Some time ago, I ditched Google Photos in favour of pigallery2. See, how I expose Shotwell media gallery. Yet one feature was still left to be wished for. Google prepares appealing summaries periodically: what happened this day three-five years ago. And it shouldn’t be too complicated in GNOME Shotwell, I thought. Just go and select random photos from the database based on the date. Here’s how this idea was implemented.
First of all, I researched pigallery2 features and discovered that it can render markdown files. So if I generated one and put into a directory, it’d be served alongside the photos from the same domain. This simplifies referencing full-resolution photos a lot.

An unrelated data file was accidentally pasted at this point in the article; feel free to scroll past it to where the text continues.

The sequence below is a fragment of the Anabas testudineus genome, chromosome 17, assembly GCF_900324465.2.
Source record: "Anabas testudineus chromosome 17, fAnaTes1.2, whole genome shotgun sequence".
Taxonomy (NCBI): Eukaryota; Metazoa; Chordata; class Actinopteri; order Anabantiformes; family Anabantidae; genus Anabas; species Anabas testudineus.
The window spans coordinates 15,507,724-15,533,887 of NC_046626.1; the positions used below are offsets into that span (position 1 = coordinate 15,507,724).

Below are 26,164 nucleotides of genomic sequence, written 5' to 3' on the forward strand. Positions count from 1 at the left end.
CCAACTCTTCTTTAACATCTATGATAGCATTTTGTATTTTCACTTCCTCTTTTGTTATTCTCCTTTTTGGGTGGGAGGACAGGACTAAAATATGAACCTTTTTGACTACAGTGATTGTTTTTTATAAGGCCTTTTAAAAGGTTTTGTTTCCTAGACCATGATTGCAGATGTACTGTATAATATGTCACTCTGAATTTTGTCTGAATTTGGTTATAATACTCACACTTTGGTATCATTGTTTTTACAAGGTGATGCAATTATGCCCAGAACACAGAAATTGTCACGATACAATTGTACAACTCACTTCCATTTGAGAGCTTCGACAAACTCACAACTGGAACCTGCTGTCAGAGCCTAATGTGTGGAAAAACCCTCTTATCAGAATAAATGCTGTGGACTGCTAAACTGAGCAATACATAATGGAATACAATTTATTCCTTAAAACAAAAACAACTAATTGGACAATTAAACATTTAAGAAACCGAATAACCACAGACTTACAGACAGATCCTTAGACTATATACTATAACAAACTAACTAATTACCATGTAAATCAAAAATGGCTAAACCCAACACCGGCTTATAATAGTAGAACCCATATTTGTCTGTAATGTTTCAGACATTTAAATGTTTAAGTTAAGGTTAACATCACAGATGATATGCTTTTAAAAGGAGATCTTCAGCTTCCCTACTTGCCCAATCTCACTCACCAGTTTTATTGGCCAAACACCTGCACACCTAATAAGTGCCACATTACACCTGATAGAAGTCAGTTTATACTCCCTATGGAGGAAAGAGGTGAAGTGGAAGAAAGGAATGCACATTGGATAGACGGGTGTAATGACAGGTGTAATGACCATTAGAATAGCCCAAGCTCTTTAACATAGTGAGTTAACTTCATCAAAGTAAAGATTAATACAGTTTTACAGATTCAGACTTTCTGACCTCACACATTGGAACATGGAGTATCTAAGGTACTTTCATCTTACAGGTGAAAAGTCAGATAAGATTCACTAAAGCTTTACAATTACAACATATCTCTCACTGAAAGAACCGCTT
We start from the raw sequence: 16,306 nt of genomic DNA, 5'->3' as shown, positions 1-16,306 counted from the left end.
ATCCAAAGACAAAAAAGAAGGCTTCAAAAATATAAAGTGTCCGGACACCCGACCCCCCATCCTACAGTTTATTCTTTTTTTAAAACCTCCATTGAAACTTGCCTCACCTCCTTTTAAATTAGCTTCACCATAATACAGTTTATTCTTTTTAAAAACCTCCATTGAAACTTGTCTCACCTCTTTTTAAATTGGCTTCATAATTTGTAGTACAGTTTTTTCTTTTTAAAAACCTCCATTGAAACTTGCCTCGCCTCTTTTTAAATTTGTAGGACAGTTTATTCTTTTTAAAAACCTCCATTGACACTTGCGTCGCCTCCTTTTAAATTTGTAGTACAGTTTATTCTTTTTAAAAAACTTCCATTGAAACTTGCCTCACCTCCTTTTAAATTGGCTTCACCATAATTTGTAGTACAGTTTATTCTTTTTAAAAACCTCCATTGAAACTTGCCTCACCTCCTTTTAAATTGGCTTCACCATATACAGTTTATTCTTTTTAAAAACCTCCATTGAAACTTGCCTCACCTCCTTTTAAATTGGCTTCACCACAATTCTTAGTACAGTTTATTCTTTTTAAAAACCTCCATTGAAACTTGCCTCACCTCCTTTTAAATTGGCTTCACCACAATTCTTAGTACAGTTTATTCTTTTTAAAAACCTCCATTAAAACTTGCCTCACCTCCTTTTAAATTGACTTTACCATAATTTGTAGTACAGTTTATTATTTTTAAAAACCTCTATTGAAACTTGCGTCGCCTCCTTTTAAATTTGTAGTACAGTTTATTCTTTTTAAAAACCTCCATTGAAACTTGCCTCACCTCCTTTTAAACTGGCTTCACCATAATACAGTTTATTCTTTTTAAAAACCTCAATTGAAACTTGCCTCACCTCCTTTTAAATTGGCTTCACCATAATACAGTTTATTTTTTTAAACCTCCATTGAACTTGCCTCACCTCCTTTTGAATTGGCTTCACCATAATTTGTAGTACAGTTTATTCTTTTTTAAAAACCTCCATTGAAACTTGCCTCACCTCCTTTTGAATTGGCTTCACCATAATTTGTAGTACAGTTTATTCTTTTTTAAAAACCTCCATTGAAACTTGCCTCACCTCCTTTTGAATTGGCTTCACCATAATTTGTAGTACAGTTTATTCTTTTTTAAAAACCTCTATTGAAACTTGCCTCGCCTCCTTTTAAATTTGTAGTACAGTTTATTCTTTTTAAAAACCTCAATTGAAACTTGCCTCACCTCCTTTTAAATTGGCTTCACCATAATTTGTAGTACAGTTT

Then I spent some time coding in Python. The program would iterate over years into the past until, let’s say, the year 2000. For every year, a random set of photos are selected for the current day, ordered by time, grouped by event. And the links to the chosen photos with thumbnail previews are carefully laid out into a markdown file. The code has been kept in a local Fossil SCM repository, and this time I exported it to GitHub for publicity: daily.py
Finally, a systemd timer (or a cron job) could be used to run the program each day early in the morning. Here’s how I did it: systemd.
There’s more that could be enhanced in the future:
- Notes could be extracted from the Shotwell database and rendered as markdown files for pigallery2
- It should be researched how to attach generic files like GPX tracks to the events in Shotwell.
As usual, here’s an illustration: